[hist-analytic] neo-Prichardianism

Jlsperanza at aol.com Jlsperanza at aol.com
Fri Jul 10 21:00:54 EDT 2009

In a message dated 7/7/2009 8:33:25 P.M. Eastern Daylight Time,  
baynesrb at yahoo.com writes:

>I have to reply piece meal since your post covers a lot of  territory.
>I note with interest that Grice does not mention the shopping  list
Actually that's a pity, but yes. No. He does mention "By Professor  
Anscombe" though, in that footnote on p. 8 of (1971) so it is true that Grice  
'seldom quoted Anscombe' (at least once in print!).
>What, specifically, do we have to relate the two in this  case.
>Before you cited something on fitting. I don't have easy access  to
>this right now, but was there a mention of Anscombe by name in  
>any of these papers?

There is a mention to Anscombe in Grice, 1971 -- by name. In connection  
with the 'vivid' example.
But not in connection with 'fit'. I mentioned 'fit' because 'direction of  
fit' as used by Searle and Anscombe was taken directly from Austin, and I  
would assume Grice was familiar with the terminology. I find it interesting 
that  only TWO directions of fit are possible. So, in the case of a 
quessertion, for  example -- what direction of fit?

Surely Grandy is being jocular and he possibly meant, 'assertion' on the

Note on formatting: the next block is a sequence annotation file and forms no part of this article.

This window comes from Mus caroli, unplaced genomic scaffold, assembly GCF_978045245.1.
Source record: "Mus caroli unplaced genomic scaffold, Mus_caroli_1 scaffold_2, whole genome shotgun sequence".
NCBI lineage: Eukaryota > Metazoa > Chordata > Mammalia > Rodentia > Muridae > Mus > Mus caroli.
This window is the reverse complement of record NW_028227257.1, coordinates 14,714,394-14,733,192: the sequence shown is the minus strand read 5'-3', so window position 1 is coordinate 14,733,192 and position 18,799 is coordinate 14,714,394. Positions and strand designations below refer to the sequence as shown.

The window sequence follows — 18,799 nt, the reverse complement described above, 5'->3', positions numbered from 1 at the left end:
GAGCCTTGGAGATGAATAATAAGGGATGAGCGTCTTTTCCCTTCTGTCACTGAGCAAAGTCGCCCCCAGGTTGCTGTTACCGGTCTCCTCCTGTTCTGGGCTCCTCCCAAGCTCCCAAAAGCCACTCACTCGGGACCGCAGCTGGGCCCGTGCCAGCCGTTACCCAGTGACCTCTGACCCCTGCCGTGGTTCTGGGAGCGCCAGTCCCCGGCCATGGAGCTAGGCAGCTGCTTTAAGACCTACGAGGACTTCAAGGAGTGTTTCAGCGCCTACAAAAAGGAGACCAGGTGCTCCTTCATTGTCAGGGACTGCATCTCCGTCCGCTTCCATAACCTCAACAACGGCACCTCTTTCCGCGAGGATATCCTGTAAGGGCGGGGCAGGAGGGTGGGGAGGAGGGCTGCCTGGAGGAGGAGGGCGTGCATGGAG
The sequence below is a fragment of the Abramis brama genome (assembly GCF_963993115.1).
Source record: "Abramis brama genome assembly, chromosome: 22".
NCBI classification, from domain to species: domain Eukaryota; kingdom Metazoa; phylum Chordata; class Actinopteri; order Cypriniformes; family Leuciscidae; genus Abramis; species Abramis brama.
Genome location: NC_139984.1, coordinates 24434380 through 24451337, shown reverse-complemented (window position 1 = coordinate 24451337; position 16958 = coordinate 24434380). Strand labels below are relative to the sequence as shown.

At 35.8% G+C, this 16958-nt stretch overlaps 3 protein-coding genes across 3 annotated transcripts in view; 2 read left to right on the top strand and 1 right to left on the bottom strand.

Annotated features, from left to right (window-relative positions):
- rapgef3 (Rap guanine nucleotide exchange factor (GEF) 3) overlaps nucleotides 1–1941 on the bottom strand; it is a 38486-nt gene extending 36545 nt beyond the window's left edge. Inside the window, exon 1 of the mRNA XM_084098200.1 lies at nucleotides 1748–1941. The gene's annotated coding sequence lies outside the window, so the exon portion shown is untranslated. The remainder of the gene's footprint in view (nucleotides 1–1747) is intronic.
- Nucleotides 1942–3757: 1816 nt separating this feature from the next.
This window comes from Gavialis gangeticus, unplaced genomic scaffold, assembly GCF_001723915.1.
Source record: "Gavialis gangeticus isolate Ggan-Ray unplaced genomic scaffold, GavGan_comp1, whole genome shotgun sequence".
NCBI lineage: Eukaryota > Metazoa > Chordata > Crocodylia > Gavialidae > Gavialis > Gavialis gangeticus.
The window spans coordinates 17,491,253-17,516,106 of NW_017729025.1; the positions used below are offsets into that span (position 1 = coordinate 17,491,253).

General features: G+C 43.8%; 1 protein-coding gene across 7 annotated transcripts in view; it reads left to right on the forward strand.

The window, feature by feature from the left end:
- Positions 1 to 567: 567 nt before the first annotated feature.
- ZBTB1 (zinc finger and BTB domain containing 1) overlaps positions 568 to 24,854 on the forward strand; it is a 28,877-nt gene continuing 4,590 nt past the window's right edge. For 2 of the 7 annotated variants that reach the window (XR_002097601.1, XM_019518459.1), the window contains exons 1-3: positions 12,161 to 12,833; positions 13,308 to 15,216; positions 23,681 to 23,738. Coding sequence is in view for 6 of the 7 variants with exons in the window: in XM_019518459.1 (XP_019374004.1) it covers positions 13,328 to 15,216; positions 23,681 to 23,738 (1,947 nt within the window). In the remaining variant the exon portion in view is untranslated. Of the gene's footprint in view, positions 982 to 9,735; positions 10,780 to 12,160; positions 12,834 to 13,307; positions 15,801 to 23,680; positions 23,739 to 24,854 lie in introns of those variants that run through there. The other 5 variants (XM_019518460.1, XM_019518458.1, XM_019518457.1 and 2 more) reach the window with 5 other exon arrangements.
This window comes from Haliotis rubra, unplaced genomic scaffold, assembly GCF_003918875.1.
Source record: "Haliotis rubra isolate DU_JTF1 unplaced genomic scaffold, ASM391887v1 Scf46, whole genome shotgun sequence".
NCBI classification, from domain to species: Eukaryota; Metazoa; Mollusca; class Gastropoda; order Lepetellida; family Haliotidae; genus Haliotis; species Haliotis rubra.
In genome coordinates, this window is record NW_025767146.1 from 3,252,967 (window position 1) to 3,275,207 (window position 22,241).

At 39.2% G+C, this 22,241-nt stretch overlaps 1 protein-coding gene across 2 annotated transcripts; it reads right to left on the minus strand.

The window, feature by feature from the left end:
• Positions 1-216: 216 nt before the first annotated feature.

whole. Yet, not really 'assertion assertion' but more like a 'query' to the  
philosophical audience'. Why should we only "STATE" what we _assert_? 
'Assert'  sounds so STRONG. It does have one direction of fit -- and an emphatic 
one at  that.
In the case of a question, it's more like an order:
   "Have you fed the canary?"

Cannot have direction of fit, like "No, I didn't". So the direction of fit  
is meta-linguistic: I WANT YOU (in the opposite direction of fit than an  
assertion) TO ASSERT TO "Yes, I fed the canary" or "No, I did not feed the  

Of course there are exceptions (about silly Oxford dons -- 'just  teasing' 
cfr. Grice
    "Have you stopped beating your wife?"
(Doing some research I found this was a sophisma with the French:
   "Have you stopped eating iron?"
   "Tu no cessas edere ferrum".
---- Grice wants to say that even in that case, the direction of fit is  
     "No, I haven't stopped beating my wife. I never  started"
     "Yes, I have stopped beating my wife -- and  you?"

>I can't believe that her 1957 book had no influence on Grice, but  
>given the paucity of citations of others in her own work, I don't  count